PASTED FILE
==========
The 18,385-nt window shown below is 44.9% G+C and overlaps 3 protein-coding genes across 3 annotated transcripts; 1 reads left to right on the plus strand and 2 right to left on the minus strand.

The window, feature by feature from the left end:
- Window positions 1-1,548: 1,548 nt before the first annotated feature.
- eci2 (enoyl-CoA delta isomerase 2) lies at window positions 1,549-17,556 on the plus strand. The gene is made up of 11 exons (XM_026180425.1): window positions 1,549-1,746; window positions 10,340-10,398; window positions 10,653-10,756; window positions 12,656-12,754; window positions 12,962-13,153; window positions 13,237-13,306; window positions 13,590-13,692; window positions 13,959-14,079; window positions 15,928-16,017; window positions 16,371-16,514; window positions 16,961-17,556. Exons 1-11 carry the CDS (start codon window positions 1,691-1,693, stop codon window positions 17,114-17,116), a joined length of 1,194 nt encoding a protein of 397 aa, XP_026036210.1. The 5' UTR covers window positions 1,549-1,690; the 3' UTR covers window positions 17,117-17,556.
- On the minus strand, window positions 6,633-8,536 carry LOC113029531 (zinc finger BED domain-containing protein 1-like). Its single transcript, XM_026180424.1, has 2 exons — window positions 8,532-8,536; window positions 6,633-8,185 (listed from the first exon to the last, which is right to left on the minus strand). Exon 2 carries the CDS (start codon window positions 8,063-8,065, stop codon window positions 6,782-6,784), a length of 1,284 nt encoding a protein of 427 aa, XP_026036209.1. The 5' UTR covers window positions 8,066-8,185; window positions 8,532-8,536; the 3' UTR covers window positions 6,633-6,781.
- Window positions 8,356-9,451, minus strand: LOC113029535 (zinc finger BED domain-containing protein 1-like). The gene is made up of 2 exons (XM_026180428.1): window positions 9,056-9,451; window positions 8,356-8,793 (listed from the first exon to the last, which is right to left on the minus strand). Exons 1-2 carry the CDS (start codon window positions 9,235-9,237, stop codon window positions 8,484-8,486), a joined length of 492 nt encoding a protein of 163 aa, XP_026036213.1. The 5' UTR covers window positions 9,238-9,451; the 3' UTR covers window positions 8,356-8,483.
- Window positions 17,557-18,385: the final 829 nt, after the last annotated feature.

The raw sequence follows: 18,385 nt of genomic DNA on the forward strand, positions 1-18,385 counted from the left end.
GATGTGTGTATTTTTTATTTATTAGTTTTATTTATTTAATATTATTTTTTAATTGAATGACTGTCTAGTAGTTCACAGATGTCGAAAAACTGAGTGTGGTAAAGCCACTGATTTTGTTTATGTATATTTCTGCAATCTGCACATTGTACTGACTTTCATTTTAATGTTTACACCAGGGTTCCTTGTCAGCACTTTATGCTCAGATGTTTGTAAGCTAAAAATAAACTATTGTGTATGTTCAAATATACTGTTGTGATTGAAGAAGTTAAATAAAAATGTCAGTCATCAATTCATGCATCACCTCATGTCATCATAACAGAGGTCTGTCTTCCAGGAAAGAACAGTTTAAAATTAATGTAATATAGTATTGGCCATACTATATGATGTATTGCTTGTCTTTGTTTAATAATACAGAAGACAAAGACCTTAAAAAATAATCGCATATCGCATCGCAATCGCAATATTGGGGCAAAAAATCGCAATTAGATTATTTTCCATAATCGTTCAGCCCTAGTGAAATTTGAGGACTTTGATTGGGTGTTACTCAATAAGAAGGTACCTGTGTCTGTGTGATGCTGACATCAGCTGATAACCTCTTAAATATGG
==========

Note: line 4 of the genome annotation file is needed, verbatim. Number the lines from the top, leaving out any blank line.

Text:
- eci2 (enoyl-CoA delta isomerase 2) lies at window positions 1,549-17,556 on the plus strand. The gene is made up of 11 exons (XM_026180425.1): window positions 1,549-1,746; window positions 10,340-10,398; window positions 10,653-10,756; window positions 12,656-12,754; window positions 12,962-13,153; window positions 13,237-13,306; window positions 13,590-13,692; window positions 13,959-14,079; window positions 15,928-16,017; window positions 16,371-16,514; window positions 16,961-17,556. Exons 1-11 carry the CDS (start codon window positions 1,691-1,693, stop codon window positions 17,114-17,116), a joined length of 1,194 nt encoding a protein of 397 aa, XP_026036210.1. The 5' UTR covers window positions 1,549-1,690; the 3' UTR covers window positions 17,117-17,556.